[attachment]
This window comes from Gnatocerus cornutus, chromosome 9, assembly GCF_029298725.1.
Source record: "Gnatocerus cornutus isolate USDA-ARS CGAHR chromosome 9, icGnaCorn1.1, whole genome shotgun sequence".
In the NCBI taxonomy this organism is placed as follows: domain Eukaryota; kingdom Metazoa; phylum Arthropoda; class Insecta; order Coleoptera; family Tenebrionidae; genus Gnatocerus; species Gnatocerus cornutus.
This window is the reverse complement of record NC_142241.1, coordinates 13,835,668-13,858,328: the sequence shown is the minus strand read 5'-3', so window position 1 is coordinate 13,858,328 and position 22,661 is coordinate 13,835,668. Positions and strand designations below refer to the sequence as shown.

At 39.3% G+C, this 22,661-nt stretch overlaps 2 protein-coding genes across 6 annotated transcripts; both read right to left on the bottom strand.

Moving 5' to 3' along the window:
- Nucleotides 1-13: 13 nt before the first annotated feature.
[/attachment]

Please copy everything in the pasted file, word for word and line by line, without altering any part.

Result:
This window comes from Gnatocerus cornutus, chromosome 9, assembly GCF_029298725.1.
Source record: "Gnatocerus cornutus isolate USDA-ARS CGAHR chromosome 9, icGnaCorn1.1, whole genome shotgun sequence".
In the NCBI taxonomy this organism is placed as follows: domain Eukaryota; kingdom Metazoa; phylum Arthropoda; class Insecta; order Coleoptera; family Tenebrionidae; genus Gnatocerus; species Gnatocerus cornutus.
This window is the reverse complement of record NC_142241.1, coordinates 13,835,668-13,858,328: the sequence shown is the minus strand read 5'-3', so window position 1 is coordinate 13,858,328 and position 22,661 is coordinate 13,835,668. Positions and strand designations below refer to the sequence as shown.

At 39.3% G+C, this 22,661-nt stretch overlaps 2 protein-coding genes across 6 annotated transcripts; both read right to left on the bottom strand.

Moving 5' to 3' along the window:
- Nucleotides 1-13: 13 nt before the first annotated feature.